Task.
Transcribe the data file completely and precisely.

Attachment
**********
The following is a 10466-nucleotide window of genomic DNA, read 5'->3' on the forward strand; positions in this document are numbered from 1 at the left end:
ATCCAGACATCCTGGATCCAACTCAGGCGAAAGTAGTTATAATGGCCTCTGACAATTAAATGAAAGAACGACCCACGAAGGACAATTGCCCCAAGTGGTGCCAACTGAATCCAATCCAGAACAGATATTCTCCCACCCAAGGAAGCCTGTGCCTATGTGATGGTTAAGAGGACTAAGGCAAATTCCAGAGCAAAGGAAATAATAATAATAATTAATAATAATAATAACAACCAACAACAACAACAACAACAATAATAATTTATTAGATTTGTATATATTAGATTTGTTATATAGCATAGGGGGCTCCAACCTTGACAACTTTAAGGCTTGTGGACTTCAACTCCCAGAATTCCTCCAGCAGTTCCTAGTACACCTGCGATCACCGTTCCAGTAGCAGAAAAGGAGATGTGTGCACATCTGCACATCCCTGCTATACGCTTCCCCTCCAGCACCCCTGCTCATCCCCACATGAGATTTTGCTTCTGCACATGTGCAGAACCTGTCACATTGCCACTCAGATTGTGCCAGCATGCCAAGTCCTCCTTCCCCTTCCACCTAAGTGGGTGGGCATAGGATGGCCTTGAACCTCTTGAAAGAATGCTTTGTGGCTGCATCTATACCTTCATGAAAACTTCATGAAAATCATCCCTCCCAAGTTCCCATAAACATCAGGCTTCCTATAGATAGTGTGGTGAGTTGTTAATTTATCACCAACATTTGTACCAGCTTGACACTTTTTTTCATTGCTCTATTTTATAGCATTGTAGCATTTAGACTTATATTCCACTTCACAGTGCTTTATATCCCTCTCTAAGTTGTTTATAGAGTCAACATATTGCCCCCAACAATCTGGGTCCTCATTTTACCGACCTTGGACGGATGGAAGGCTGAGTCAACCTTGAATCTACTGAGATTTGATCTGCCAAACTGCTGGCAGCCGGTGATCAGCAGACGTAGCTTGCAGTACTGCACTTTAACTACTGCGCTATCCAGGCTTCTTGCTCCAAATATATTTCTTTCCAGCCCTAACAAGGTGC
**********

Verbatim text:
The following is a 10466-nucleotide window of genomic DNA, read 5'->3' on the forward strand; positions in this document are numbered from 1 at the left end:
ATCCAGACATCCTGGATCCAACTCAGGCGAAAGTAGTTATAATGGCCTCTGACAATTAAATGAAAGAACGACCCACGAAGGACAATTGCCCCAAGTGGTGCCAACTGAATCCAATCCAGAACAGATATTCTCCCACCCAAGGAAGCCTGTGCCTATGTGATGGTTAAGAGGACTAAGGCAAATTCCAGAGCAAAGGAAATAATAATAATAATTAATAATAATAATAACAACCAACAACAACAACAACAACAATAATAATTTATTAGATTTGTATATATTAGATTTGTTATATAGCATAGGGGGCTCCAACCTTGACAACTTTAAGGCTTGTGGACTTCAACTCCCAGAATTCCTCCAGCAGTTCCTAGTACACCTGCGATCACCGTTCCAGTAGCAGAAAAGGAGATGTGTGCACATCTGCACATCCCTGCTATACGCTTCCCCTCCAGCACCCCTGCTCATCCCCACATGAGATTTTGCTTCTGCACATGTGCAGAACCTGTCACATTGCCACTCAGATTGTGCCAGCATGCCAAGTCCTCCTTCCCCTTCCACCTAAGTGGGTGGGCATAGGATGGCCTTGAACCTCTTGAAAGAATGCTTTGTGGCTGCATCTATACCTTCATGAAAACTTCATGAAAATCATCCCTCCCAAGTTCCCATAAACATCAGGCTTCCTATAGATAGTGTGGTGAGTTGTTAATTTATCACCAACATTTGTACCAGCTTGACACTTTTTTTCATTGCTCTATTTTATAGCATTGTAGCATTTAGACTTATATTCCACTTCACAGTGCTTTATATCCCTCTCTAAGTTGTTTATAGAGTCAACATATTGCCCCCAACAATCTGGGTCCTCATTTTACCGACCTTGGACGGATGGAAGGCTGAGTCAACCTTGAATCTACTGAGATTTGATCTGCCAAACTGCTGGCAGCCGGTGATCAGCAGACGTAGCTTGCAGTACTGCACTTTAACTACTGCGCTATCCAGGCTTCTTGCTCCAAATATATTTCTTTCCAGCCCTAACAAGGTGC